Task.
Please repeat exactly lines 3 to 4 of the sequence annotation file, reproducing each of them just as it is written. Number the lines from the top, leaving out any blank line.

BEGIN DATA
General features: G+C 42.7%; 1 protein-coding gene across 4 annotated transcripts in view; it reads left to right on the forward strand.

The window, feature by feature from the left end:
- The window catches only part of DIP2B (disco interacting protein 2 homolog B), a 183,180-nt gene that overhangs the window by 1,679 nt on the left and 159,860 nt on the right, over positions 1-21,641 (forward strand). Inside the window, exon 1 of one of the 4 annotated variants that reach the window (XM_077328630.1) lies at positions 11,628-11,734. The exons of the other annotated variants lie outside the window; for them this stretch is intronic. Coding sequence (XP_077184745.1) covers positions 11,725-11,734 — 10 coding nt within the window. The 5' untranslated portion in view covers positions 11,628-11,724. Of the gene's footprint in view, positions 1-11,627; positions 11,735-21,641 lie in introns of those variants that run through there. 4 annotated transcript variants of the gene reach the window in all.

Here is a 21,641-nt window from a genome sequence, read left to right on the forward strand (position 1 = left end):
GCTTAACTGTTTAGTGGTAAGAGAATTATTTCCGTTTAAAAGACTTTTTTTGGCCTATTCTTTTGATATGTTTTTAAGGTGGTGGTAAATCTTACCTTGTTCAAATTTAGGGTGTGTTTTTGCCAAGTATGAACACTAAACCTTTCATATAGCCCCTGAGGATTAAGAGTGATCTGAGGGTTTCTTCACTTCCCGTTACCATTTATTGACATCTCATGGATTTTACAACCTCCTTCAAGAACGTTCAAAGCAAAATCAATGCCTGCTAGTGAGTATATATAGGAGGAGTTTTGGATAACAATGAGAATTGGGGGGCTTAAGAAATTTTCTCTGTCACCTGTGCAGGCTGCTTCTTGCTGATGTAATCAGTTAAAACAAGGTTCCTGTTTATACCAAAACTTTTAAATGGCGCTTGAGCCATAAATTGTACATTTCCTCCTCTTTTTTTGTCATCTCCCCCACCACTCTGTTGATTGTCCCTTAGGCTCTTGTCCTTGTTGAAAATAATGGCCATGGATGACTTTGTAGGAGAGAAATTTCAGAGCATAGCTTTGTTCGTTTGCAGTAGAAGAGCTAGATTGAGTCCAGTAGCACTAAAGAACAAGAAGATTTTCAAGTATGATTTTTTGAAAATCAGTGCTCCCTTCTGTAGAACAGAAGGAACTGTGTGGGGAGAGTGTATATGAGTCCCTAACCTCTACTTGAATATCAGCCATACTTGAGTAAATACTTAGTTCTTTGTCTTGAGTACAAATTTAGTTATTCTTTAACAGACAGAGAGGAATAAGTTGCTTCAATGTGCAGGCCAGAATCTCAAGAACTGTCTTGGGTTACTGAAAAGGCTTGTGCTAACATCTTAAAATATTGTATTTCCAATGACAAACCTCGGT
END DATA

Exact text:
- The window catches only part of DIP2B (disco interacting protein 2 homolog B), a 183,180-nt gene that overhangs the window by 1,679 nt on the left and 159,860 nt on the right, over positions 1-21,641 (forward strand). Inside the window, exon 1 of one of the 4 annotated variants that reach the window (XM_077328630.1) lies at positions 11,628-11,734. The exons of the other annotated variants lie outside the window; for them this stretch is intronic. Coding sequence (XP_077184745.1) covers positions 11,725-11,734 — 10 coding nt within the window. The 5' untranslated portion in view covers positions 11,628-11,724. Of the gene's footprint in view, positions 1-11,627; positions 11,735-21,641 lie in introns of those variants that run through there. 4 annotated transcript variants of the gene reach the window in all.

Here is a 21,641-nt window from a genome sequence, read left to right on the forward strand (position 1 = left end):